The comparison that really matters
The IMF in its analysis looks beyond exchange rates to the true, real terms picture of the economies using "purchasing power parities." That compares what people earn and spend in real terms in their domestic economies. Under PPP, the Chinese economy will expand from $11.2 trillion this year to $19 trillion in 2016. Meanwhile the U.S. economy will rise from $15.2 trillion to $18.8 trillion. That would take America’s share of the world output down to 17.7%, the lowest in modern times. China’s would reach 18%, and is rising. Just 10 years ago, the U.S. economy was three times the size of China’s.

Naturally, all forecasts are fallible. Time and chance happen to them all. The actual date when China surpasses the U.S. might come even earlier than the IMF predicts, or somewhat later. If the great Chinese juggernaut blows a tire, as a growing number fear it might, it could even delay things by several years. But the outcome is scarcely in doubt.

This is more than a statistical story. It is the end of the Age of America. As a bond strategist in Europe told me two weeks ago, "We are witnessing the end of America’s economic hegemony." We have lived in a world dominated by the U.S. for so long that there is no longer anyone alive who remembers anything else. America overtook Great Britain as the world’s leading economic power in the 1890s and never looked back. And both those countries live under very similar rules of constitutional government, respect for civil liberties and the rights of property. China has none of those. The Age of China will feel very different.

Victor Cha, senior advisor on Asian affairs at Washington’s Center for Strategic and International Studies, told me China’s neighbors in Asia are already waking up to the dangers. "The region is overwhelmingly looking to the U.S. in a way that it hasn’t done in the past," he said. "They see the U.S. as a counterweight to China. They also see American hegemony over the last half century as fairly benign. In China they see the rise of an economic power that is not benevolent, that can be predatory. They don’t see it as a benign hegemony."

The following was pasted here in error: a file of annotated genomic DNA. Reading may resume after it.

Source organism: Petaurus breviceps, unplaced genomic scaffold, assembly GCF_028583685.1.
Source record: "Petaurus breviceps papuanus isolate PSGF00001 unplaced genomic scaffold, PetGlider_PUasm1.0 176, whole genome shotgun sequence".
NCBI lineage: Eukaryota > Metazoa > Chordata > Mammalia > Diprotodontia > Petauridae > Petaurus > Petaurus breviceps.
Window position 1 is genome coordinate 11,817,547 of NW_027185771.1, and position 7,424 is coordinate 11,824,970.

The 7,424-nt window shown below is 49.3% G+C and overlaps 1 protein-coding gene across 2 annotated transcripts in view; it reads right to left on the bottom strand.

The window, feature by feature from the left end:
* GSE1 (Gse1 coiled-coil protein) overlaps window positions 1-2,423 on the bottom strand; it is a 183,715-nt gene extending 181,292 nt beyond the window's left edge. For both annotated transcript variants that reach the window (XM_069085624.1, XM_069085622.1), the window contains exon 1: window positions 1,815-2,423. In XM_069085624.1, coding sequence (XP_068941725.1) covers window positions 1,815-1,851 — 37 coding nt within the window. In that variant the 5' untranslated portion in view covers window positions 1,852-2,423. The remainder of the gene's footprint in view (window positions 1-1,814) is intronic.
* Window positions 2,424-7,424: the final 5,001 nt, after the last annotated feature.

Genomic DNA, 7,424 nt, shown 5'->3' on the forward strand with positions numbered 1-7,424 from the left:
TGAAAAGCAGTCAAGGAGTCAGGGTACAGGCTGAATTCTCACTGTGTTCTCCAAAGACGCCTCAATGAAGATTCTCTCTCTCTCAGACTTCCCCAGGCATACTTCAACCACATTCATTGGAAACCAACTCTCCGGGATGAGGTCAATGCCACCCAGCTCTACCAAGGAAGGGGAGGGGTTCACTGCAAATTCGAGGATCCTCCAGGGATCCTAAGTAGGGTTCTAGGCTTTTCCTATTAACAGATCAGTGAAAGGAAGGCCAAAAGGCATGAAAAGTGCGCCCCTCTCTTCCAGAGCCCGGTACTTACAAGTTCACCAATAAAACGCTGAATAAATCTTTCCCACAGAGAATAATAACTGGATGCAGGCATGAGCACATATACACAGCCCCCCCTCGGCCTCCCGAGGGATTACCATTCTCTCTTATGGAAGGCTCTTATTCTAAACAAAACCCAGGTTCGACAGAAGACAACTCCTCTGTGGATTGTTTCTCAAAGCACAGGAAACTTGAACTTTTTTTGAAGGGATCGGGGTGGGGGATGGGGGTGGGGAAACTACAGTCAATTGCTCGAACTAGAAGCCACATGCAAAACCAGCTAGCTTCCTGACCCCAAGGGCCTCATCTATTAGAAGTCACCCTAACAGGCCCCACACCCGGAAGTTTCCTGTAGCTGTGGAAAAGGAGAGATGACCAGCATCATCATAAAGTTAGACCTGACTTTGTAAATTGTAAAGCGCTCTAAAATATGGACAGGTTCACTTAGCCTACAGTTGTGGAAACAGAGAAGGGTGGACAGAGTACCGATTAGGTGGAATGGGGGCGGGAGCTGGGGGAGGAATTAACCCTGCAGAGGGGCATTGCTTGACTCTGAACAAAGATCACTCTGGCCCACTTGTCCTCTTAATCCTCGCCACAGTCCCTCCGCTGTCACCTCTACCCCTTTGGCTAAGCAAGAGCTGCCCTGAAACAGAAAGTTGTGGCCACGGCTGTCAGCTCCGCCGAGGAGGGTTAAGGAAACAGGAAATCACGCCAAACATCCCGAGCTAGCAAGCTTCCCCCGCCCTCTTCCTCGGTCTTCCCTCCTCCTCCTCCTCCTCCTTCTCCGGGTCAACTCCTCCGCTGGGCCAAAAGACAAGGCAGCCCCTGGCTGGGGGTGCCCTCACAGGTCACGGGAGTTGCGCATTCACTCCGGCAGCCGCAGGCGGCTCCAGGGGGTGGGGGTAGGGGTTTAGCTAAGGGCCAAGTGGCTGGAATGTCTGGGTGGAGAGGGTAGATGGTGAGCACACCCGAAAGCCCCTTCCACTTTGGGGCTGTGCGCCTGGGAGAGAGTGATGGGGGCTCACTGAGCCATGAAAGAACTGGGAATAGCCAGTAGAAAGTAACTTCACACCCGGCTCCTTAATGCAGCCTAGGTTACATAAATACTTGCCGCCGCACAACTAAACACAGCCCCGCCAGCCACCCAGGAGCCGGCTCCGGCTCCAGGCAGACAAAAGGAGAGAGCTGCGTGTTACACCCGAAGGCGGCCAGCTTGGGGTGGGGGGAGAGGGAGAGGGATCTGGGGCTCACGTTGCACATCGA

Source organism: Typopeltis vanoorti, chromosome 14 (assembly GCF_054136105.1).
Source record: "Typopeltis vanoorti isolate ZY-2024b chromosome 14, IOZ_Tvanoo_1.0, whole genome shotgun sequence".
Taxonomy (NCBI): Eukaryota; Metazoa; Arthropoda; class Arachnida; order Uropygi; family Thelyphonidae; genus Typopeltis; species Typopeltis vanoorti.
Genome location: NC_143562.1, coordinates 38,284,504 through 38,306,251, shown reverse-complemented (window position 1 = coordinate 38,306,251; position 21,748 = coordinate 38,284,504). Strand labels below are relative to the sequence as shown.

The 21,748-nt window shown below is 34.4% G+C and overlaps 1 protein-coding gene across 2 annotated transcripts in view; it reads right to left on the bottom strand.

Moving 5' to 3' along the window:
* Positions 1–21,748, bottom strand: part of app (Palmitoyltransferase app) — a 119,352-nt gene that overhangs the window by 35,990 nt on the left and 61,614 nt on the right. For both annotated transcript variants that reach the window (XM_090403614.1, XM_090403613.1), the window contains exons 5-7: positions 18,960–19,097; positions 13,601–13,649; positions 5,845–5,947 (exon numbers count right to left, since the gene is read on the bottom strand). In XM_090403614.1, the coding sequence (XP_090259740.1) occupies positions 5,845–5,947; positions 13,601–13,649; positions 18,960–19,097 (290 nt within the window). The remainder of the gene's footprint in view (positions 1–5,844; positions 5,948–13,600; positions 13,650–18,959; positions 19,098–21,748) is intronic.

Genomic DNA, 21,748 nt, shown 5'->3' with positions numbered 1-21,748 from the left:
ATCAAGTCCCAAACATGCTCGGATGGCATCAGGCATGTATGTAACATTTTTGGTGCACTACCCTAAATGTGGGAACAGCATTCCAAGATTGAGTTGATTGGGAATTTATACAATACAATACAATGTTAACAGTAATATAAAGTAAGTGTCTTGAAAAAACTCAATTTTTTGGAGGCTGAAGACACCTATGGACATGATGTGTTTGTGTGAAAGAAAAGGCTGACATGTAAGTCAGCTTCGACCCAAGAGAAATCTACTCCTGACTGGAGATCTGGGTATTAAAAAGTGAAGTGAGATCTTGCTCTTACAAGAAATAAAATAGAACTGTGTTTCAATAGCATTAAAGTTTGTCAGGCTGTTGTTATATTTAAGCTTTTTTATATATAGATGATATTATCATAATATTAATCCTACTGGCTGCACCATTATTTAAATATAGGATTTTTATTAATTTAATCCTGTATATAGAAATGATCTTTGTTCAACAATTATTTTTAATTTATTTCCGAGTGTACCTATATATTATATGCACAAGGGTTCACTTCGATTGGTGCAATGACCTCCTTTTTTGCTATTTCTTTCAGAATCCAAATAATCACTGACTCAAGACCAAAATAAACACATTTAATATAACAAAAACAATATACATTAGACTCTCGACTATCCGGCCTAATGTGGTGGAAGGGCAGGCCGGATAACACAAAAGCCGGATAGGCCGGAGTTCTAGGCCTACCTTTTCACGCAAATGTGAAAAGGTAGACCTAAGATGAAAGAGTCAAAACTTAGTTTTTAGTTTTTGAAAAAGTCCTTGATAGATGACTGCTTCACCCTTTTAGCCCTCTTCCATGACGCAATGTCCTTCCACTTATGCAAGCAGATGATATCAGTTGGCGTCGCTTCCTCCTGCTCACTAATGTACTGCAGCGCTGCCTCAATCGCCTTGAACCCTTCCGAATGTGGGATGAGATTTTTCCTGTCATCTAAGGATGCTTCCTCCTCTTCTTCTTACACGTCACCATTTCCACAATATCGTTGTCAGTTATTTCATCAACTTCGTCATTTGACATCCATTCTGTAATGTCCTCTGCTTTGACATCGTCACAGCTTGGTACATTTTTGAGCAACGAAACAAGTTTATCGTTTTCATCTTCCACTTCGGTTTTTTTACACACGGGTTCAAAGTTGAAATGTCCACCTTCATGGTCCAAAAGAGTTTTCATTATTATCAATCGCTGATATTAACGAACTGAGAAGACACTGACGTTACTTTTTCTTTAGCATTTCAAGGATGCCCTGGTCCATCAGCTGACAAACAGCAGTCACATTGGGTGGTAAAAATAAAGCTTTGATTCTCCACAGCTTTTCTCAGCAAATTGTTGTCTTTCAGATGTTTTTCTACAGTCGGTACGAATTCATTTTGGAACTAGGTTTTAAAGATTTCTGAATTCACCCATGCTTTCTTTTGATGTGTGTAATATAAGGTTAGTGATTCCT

The rise of China, and the relative decline of America, is the biggest story of our time. You can see its implications everywhere, from shuttered factories in the Midwest to soaring costs of oil and other commodities. Last fall, when I attended a conference in London about agricultural investment, I was struck by the number of people there who told stories about Chinese interests snapping up farmland and food stuff supplies — from South America to China and elsewhere.

This is the result of decades during which China has successfully pursued economic policies aimed at national expansion and power, while the U.S. has embraced either free trade or, for want of a better term, economic appeasement.

"There are two systems in collision," said Ralph Gomory, research professor at NYU’s Stern business school. "They have a state-guided form of capitalism, and we have a much freer former of capitalism." What we have seen, he said, is "a massive shift in capability from the U.S. to China. What we have done is traded jobs for profit. The jobs have moved to China. The capability erodes in the US and grows in China. That’s very destructive. That is a big reason why the U.S. is becoming more and more polarized between a small, very rich class and an eroding middle class. The people who get the profits are very different from the people who lost the wages."

The next chapter of the story is just beginning.

U.S. spending spree won’t work
What the rise of China means for defense, and international affairs, has barely been touched on. The U.S. is now spending gigantic sums — from a beleaguered economy — to try to maintain its place in the sun. It’s a lesson we could learn more cheaply from the sad story of the British, Spanish and other empires. It doesn’t work. You can’t stay on top if your economy doesn’t.

Equally to the point here is what this means economically, and for investors. Some years ago I was having lunch with the smartest investor I know, London-based hedge fund manager Crispin Odey. He made the argument that markets are reasonably efficient, most of the time, at setting prices. Where they are most likely to fail, though, is in correctly anticipating and pricing big, revolutionary, "paradigm" shifts — whether that be the rise of disruptive technologies or revolutionary changes in geopolitics. We are living through one now.